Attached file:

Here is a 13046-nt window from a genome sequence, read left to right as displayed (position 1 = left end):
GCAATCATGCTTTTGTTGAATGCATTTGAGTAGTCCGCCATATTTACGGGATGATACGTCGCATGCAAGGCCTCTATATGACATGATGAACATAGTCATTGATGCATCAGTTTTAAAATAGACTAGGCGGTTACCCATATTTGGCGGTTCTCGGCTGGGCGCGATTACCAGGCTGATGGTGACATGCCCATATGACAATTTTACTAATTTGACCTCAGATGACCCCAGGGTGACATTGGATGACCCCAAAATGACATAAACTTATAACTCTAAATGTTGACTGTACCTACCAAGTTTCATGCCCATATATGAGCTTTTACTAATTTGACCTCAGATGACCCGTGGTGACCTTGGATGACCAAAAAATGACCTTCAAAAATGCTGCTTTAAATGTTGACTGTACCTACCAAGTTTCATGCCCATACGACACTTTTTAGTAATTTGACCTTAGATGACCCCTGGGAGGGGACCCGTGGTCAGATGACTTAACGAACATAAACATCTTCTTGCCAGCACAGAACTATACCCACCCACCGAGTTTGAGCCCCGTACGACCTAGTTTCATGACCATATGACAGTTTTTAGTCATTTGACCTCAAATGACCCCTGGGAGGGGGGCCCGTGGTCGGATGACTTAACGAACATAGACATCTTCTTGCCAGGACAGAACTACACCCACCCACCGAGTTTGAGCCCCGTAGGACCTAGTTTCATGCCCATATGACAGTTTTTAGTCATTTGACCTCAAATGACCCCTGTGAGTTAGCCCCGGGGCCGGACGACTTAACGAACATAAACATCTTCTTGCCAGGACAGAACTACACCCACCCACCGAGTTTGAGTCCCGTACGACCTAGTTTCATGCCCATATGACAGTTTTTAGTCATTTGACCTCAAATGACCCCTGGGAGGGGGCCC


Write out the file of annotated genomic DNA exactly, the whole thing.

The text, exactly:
Here is a 13046-nt window from a genome sequence, read left to right as displayed (position 1 = left end):
GCAATCATGCTTTTGTTGAATGCATTTGAGTAGTCCGCCATATTTACGGGATGATACGTCGCATGCAAGGCCTCTATATGACATGATGAACATAGTCATTGATGCATCAGTTTTAAAATAGACTAGGCGGTTACCCATATTTGGCGGTTCTCGGCTGGGCGCGATTACCAGGCTGATGGTGACATGCCCATATGACAATTTTACTAATTTGACCTCAGATGACCCCAGGGTGACATTGGATGACCCCAAAATGACATAAACTTATAACTCTAAATGTTGACTGTACCTACCAAGTTTCATGCCCATATATGAGCTTTTACTAATTTGACCTCAGATGACCCGTGGTGACCTTGGATGACCAAAAAATGACCTTCAAAAATGCTGCTTTAAATGTTGACTGTACCTACCAAGTTTCATGCCCATACGACACTTTTTAGTAATTTGACCTTAGATGACCCCTGGGAGGGGACCCGTGGTCAGATGACTTAACGAACATAAACATCTTCTTGCCAGCACAGAACTATACCCACCCACCGAGTTTGAGCCCCGTACGACCTAGTTTCATGACCATATGACAGTTTTTAGTCATTTGACCTCAAATGACCCCTGGGAGGGGGGCCCGTGGTCGGATGACTTAACGAACATAGACATCTTCTTGCCAGGACAGAACTACACCCACCCACCGAGTTTGAGCCCCGTAGGACCTAGTTTCATGCCCATATGACAGTTTTTAGTCATTTGACCTCAAATGACCCCTGTGAGTTAGCCCCGGGGCCGGACGACTTAACGAACATAAACATCTTCTTGCCAGGACAGAACTACACCCACCCACCGAGTTTGAGTCCCGTACGACCTAGTTTCATGCCCATATGACAGTTTTTAGTCATTTGACCTCAAATGACCCCTGGGAGGGGGCCC